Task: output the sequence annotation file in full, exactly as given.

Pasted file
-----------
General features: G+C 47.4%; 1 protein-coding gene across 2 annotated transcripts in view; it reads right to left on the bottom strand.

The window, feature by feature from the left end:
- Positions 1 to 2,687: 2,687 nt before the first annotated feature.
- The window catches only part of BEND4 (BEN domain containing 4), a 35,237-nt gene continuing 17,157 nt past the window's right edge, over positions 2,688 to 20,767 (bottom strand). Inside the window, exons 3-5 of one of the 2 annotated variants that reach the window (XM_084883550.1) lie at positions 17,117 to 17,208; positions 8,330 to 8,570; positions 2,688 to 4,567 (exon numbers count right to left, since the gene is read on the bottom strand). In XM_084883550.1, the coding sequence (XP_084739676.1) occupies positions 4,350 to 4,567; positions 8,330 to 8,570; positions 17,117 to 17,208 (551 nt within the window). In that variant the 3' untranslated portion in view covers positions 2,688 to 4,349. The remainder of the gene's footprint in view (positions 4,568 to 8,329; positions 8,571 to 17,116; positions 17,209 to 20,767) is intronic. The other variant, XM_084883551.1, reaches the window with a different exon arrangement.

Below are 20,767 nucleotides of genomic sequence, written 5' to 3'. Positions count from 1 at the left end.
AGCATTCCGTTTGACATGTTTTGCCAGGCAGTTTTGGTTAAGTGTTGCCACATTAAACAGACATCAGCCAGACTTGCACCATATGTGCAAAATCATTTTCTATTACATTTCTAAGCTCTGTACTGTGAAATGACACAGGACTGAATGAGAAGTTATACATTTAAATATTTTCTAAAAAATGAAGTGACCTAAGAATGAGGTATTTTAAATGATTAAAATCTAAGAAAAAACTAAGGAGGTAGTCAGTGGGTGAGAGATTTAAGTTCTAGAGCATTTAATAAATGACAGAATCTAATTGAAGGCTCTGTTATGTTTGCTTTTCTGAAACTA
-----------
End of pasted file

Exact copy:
General features: G+C 47.4%; 1 protein-coding gene across 2 annotated transcripts in view; it reads right to left on the bottom strand.

The window, feature by feature from the left end:
- Positions 1 to 2,687: 2,687 nt before the first annotated feature.
- The window catches only part of BEND4 (BEN domain containing 4), a 35,237-nt gene continuing 17,157 nt past the window's right edge, over positions 2,688 to 20,767 (bottom strand). Inside the window, exons 3-5 of one of the 2 annotated variants that reach the window (XM_084883550.1) lie at positions 17,117 to 17,208; positions 8,330 to 8,570; positions 2,688 to 4,567 (exon numbers count right to left, since the gene is read on the bottom strand). In XM_084883550.1, the coding sequence (XP_084739676.1) occupies positions 4,350 to 4,567; positions 8,330 to 8,570; positions 17,117 to 17,208 (551 nt within the window). In that variant the 3' untranslated portion in view covers positions 2,688 to 4,349. The remainder of the gene's footprint in view (positions 4,568 to 8,329; positions 8,571 to 17,116; positions 17,209 to 20,767) is intronic. The other variant, XM_084883551.1, reaches the window with a different exon arrangement.

Below are 20,767 nucleotides of genomic sequence, written 5' to 3'. Positions count from 1 at the left end.
AGCATTCCGTTTGACATGTTTTGCCAGGCAGTTTTGGTTAAGTGTTGCCACATTAAACAGACATCAGCCAGACTTGCACCATATGTGCAAAATCATTTTCTATTACATTTCTAAGCTCTGTACTGTGAAATGACACAGGACTGAATGAGAAGTTATACATTTAAATATTTTCTAAAAAATGAAGTGACCTAAGAATGAGGTATTTTAAATGATTAAAATCTAAGAAAAAACTAAGGAGGTAGTCAGTGGGTGAGAGATTTAAGTTCTAGAGCATTTAATAAATGACAGAATCTAATTGAAGGCTCTGTTATGTTTGCTTTTCTGAAACTA